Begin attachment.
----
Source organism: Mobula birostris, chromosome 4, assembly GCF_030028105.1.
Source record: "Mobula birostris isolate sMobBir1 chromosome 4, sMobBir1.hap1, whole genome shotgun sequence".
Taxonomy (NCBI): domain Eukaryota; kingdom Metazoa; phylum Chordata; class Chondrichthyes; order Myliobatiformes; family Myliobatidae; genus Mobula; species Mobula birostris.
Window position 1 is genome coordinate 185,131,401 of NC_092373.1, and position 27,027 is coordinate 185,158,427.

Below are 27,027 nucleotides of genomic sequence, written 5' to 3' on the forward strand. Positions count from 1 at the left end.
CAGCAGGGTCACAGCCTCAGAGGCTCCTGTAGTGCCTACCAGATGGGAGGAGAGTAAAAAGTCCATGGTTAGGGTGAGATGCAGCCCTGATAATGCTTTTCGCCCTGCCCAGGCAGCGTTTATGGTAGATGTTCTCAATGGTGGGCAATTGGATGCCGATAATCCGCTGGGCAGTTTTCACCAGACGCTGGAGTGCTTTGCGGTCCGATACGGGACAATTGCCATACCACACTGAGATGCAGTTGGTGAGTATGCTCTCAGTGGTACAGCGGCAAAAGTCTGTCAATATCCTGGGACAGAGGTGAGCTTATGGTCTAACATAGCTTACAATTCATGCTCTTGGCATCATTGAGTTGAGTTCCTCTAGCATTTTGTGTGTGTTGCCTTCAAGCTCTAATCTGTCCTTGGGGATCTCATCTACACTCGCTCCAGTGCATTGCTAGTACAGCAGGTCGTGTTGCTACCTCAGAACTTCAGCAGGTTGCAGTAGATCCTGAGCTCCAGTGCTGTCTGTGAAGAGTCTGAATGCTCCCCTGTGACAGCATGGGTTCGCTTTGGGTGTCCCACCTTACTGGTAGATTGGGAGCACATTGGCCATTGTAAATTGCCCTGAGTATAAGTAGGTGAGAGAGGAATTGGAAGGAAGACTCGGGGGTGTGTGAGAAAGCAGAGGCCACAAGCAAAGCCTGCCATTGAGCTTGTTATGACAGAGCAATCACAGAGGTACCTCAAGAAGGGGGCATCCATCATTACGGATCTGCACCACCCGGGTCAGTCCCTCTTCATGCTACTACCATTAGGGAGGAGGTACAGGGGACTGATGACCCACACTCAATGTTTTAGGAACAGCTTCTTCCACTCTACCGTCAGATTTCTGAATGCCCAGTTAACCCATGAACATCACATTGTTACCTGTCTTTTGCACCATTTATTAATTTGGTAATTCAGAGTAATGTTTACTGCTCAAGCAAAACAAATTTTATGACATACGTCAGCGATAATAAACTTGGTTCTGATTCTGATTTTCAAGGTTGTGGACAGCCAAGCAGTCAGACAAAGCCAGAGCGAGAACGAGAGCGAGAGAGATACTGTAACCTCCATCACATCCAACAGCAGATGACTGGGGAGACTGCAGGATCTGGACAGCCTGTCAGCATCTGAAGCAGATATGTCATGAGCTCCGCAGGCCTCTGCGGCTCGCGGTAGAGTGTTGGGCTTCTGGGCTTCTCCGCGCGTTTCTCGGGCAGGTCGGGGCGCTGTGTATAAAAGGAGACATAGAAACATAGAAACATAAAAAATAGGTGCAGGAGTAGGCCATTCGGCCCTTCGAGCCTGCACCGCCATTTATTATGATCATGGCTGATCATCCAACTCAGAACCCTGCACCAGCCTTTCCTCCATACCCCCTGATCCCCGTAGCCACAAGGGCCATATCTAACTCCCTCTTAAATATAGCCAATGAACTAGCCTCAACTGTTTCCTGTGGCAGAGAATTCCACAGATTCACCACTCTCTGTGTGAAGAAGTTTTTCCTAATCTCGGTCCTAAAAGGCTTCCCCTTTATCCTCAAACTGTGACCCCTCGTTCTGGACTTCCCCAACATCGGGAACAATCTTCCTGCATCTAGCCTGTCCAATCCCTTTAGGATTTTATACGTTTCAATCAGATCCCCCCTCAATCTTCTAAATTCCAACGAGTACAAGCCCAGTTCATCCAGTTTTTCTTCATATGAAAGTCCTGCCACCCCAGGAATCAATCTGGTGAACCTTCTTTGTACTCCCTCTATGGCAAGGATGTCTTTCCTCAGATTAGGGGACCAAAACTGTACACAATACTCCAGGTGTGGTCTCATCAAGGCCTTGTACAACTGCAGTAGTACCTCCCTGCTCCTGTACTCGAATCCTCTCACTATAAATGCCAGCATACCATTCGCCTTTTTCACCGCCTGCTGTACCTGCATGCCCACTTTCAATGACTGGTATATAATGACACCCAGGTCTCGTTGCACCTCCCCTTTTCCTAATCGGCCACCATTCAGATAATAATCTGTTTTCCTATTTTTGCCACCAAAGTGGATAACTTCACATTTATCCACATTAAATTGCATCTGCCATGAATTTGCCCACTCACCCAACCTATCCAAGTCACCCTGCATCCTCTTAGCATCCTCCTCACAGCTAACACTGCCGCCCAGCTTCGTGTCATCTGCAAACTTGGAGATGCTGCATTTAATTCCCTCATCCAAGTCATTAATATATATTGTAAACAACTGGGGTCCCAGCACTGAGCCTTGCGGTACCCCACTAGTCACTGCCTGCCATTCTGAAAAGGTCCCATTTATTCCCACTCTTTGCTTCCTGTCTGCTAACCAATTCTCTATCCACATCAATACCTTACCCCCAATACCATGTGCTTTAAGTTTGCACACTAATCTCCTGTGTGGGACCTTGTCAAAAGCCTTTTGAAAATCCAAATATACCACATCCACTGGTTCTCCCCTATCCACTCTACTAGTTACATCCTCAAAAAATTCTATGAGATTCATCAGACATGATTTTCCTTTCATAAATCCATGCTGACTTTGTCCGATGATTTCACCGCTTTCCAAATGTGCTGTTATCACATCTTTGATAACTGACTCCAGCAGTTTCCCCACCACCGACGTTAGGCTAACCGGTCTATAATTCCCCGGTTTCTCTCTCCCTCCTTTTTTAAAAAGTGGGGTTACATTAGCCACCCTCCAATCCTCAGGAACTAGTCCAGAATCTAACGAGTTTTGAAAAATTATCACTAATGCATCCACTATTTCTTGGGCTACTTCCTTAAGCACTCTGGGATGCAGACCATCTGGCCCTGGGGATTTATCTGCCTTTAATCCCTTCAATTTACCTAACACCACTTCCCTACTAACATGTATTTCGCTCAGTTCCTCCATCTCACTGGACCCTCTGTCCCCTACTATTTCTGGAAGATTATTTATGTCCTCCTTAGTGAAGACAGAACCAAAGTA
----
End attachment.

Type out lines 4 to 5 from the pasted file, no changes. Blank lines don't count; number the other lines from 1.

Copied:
Window position 1 is genome coordinate 185,131,401 of NC_092373.1, and position 27,027 is coordinate 185,158,427.

Below are 27,027 nucleotides of genomic sequence, written 5' to 3' on the forward strand. Positions count from 1 at the left end.